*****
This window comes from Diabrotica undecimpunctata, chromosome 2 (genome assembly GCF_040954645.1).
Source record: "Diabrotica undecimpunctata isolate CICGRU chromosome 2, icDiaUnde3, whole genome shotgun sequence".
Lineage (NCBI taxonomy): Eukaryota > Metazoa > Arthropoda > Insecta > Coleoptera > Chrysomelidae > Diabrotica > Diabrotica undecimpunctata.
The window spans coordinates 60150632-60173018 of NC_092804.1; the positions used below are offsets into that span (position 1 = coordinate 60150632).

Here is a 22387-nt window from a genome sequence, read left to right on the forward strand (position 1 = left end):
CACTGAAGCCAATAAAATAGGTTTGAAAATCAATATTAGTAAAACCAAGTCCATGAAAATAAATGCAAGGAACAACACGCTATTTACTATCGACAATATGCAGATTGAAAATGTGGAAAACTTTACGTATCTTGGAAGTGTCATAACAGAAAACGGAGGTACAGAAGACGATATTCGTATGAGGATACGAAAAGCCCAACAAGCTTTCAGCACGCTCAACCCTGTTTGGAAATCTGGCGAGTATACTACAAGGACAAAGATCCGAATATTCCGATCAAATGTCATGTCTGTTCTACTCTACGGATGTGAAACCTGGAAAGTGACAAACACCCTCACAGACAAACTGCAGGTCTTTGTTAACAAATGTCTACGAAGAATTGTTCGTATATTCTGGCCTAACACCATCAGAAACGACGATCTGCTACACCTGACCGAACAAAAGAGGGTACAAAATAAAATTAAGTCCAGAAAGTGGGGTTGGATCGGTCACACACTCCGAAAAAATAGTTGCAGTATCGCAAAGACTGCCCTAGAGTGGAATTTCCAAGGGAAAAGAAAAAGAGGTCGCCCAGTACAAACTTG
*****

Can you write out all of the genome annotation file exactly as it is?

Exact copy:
This window comes from Diabrotica undecimpunctata, chromosome 2 (genome assembly GCF_040954645.1).
Source record: "Diabrotica undecimpunctata isolate CICGRU chromosome 2, icDiaUnde3, whole genome shotgun sequence".
Lineage (NCBI taxonomy): Eukaryota > Metazoa > Arthropoda > Insecta > Coleoptera > Chrysomelidae > Diabrotica > Diabrotica undecimpunctata.
The window spans coordinates 60150632-60173018 of NC_092804.1; the positions used below are offsets into that span (position 1 = coordinate 60150632).

Here is a 22387-nt window from a genome sequence, read left to right on the forward strand (position 1 = left end):
CACTGAAGCCAATAAAATAGGTTTGAAAATCAATATTAGTAAAACCAAGTCCATGAAAATAAATGCAAGGAACAACACGCTATTTACTATCGACAATATGCAGATTGAAAATGTGGAAAACTTTACGTATCTTGGAAGTGTCATAACAGAAAACGGAGGTACAGAAGACGATATTCGTATGAGGATACGAAAAGCCCAACAAGCTTTCAGCACGCTCAACCCTGTTTGGAAATCTGGCGAGTATACTACAAGGACAAAGATCCGAATATTCCGATCAAATGTCATGTCTGTTCTACTCTACGGATGTGAAACCTGGAAAGTGACAAACACCCTCACAGACAAACTGCAGGTCTTTGTTAACAAATGTCTACGAAGAATTGTTCGTATATTCTGGCCTAACACCATCAGAAACGACGATCTGCTACACCTGACCGAACAAAAGAGGGTACAAAATAAAATTAAGTCCAGAAAGTGGGGTTGGATCGGTCACACACTCCGAAAAAATAGTTGCAGTATCGCAAAGACTGCCCTAGAGTGGAATTTCCAAGGGAAAAGAAAAAGAGGTCGCCCAGTACAAACTTG